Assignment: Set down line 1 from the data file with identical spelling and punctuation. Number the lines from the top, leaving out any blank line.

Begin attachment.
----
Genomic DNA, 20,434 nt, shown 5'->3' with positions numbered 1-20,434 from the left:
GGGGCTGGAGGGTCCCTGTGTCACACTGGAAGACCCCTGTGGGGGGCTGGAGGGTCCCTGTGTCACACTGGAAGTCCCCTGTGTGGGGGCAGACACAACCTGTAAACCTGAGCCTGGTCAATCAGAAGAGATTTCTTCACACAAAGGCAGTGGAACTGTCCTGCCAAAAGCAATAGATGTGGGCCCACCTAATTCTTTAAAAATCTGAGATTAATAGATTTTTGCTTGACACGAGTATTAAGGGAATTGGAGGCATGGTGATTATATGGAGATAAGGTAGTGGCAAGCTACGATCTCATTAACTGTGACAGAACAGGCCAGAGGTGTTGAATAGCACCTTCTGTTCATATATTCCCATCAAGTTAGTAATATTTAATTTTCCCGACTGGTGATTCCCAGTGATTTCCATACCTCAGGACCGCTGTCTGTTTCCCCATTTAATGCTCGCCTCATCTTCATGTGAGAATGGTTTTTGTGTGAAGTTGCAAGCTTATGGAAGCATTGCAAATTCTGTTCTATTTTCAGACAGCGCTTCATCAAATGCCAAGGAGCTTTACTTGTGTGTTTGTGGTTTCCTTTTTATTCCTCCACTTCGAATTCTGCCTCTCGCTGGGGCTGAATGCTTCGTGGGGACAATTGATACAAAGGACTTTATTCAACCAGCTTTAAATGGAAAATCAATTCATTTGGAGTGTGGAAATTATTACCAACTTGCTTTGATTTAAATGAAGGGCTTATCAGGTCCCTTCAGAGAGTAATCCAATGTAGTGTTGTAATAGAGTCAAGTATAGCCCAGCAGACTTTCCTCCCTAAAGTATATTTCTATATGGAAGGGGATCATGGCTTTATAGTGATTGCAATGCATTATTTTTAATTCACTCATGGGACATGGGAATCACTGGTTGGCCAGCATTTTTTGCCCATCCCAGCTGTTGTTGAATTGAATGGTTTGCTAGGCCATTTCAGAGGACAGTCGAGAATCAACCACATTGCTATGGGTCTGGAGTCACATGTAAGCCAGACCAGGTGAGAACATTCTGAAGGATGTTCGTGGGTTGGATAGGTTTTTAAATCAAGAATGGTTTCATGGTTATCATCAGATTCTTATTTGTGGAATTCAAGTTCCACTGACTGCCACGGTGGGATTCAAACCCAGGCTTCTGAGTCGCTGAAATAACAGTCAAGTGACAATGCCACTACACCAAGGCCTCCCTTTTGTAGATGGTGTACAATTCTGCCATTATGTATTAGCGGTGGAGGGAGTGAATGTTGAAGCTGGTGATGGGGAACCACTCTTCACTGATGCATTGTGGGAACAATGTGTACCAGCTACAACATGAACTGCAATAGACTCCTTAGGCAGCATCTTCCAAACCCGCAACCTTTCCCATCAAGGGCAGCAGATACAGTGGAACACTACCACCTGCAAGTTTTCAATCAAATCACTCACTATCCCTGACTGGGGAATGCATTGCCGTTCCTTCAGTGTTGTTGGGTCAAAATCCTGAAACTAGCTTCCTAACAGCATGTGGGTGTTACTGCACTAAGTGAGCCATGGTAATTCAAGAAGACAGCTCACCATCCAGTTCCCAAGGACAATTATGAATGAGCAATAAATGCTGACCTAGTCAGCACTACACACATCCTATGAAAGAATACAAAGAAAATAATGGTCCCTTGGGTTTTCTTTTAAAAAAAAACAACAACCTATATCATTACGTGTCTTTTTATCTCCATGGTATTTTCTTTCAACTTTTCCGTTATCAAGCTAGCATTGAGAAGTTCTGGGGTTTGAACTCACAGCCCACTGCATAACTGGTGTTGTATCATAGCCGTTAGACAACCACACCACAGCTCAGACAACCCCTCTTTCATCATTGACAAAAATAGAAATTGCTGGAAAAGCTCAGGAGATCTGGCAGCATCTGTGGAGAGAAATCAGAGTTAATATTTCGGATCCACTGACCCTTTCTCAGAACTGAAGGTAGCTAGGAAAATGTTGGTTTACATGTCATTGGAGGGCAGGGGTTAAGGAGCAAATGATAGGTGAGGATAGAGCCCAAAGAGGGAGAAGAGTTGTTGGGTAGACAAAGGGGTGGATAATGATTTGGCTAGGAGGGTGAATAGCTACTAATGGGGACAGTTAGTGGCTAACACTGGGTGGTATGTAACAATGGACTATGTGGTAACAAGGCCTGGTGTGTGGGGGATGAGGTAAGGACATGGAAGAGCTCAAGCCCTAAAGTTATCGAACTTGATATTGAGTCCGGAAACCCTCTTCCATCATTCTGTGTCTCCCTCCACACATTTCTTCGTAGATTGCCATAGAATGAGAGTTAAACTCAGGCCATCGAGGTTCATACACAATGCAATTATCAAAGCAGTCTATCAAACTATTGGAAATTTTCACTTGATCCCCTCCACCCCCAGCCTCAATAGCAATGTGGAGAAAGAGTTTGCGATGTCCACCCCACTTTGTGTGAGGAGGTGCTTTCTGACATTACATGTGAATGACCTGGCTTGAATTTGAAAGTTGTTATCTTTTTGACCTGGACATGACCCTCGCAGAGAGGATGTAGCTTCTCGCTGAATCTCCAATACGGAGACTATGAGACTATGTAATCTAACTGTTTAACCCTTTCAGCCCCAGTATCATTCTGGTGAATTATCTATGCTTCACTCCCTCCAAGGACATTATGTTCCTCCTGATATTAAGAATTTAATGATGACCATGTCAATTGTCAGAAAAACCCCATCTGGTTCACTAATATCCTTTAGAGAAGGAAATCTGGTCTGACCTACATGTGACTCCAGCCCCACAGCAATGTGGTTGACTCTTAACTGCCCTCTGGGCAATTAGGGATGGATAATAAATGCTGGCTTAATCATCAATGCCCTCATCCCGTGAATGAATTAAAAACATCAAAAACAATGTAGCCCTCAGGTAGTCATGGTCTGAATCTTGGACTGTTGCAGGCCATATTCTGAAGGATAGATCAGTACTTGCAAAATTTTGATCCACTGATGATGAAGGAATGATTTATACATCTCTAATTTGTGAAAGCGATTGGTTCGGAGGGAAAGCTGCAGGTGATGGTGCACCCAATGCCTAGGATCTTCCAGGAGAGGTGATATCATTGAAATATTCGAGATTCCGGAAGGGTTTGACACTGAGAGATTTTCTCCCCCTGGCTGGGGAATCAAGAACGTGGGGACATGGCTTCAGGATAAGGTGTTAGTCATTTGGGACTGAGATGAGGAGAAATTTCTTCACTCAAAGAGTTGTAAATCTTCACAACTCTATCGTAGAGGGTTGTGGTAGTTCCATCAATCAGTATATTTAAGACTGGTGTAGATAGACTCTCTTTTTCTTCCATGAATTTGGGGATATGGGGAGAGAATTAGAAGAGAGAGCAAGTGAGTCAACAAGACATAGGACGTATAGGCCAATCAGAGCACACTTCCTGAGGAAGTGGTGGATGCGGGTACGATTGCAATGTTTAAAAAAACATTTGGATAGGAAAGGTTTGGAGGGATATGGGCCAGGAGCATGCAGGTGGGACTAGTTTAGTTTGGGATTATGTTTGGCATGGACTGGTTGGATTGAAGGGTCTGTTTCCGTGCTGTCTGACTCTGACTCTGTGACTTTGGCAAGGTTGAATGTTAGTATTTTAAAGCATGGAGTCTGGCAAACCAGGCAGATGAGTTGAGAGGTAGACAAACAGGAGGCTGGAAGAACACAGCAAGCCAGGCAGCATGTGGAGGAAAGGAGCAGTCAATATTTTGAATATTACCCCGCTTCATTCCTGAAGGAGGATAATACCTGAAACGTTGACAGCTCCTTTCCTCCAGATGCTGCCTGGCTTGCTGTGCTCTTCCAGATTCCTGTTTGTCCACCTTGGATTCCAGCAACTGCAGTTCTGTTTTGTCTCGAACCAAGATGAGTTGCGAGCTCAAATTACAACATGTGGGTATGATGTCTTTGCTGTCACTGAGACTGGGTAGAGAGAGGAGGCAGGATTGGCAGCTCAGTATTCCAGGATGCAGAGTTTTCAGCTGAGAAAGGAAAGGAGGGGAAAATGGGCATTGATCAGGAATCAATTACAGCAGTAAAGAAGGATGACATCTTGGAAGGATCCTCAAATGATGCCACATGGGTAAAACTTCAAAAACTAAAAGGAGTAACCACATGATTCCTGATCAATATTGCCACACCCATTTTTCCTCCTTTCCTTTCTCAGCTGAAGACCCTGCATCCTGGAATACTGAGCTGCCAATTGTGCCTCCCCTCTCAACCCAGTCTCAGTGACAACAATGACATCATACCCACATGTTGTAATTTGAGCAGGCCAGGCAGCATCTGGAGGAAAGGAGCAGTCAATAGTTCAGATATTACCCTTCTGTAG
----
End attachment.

Genomic DNA, 20,434 nt, shown 5'->3' with positions numbered 1-20,434 from the left: